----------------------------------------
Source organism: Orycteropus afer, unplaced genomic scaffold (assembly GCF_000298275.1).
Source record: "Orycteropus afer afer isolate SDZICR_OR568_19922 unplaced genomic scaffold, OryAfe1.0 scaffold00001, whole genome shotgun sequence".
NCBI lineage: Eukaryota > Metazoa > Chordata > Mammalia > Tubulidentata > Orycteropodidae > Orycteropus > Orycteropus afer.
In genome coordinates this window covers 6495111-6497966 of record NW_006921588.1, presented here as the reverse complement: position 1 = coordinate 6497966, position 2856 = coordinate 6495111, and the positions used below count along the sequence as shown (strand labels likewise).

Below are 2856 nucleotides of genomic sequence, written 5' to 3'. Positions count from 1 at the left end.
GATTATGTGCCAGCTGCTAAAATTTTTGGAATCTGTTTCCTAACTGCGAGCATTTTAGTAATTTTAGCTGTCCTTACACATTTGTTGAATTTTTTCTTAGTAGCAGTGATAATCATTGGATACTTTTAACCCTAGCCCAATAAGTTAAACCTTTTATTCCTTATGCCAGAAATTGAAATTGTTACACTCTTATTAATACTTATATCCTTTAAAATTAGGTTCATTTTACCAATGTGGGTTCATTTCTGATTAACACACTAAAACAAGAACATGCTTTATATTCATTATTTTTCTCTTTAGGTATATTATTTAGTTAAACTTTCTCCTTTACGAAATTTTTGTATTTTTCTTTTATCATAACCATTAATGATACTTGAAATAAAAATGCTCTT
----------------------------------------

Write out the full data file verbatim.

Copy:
Source organism: Orycteropus afer, unplaced genomic scaffold (assembly GCF_000298275.1).
Source record: "Orycteropus afer afer isolate SDZICR_OR568_19922 unplaced genomic scaffold, OryAfe1.0 scaffold00001, whole genome shotgun sequence".
NCBI lineage: Eukaryota > Metazoa > Chordata > Mammalia > Tubulidentata > Orycteropodidae > Orycteropus > Orycteropus afer.
In genome coordinates this window covers 6495111-6497966 of record NW_006921588.1, presented here as the reverse complement: position 1 = coordinate 6497966, position 2856 = coordinate 6495111, and the positions used below count along the sequence as shown (strand labels likewise).

Below are 2856 nucleotides of genomic sequence, written 5' to 3'. Positions count from 1 at the left end.
GATTATGTGCCAGCTGCTAAAATTTTTGGAATCTGTTTCCTAACTGCGAGCATTTTAGTAATTTTAGCTGTCCTTACACATTTGTTGAATTTTTTCTTAGTAGCAGTGATAATCATTGGATACTTTTAACCCTAGCCCAATAAGTTAAACCTTTTATTCCTTATGCCAGAAATTGAAATTGTTACACTCTTATTAATACTTATATCCTTTAAAATTAGGTTCATTTTACCAATGTGGGTTCATTTCTGATTAACACACTAAAACAAGAACATGCTTTATATTCATTATTTTTCTCTTTAGGTATATTATTTAGTTAAACTTTCTCCTTTACGAAATTTTTGTATTTTTCTTTTATCATAACCATTAATGATACTTGAAATAAAAATGCTCTT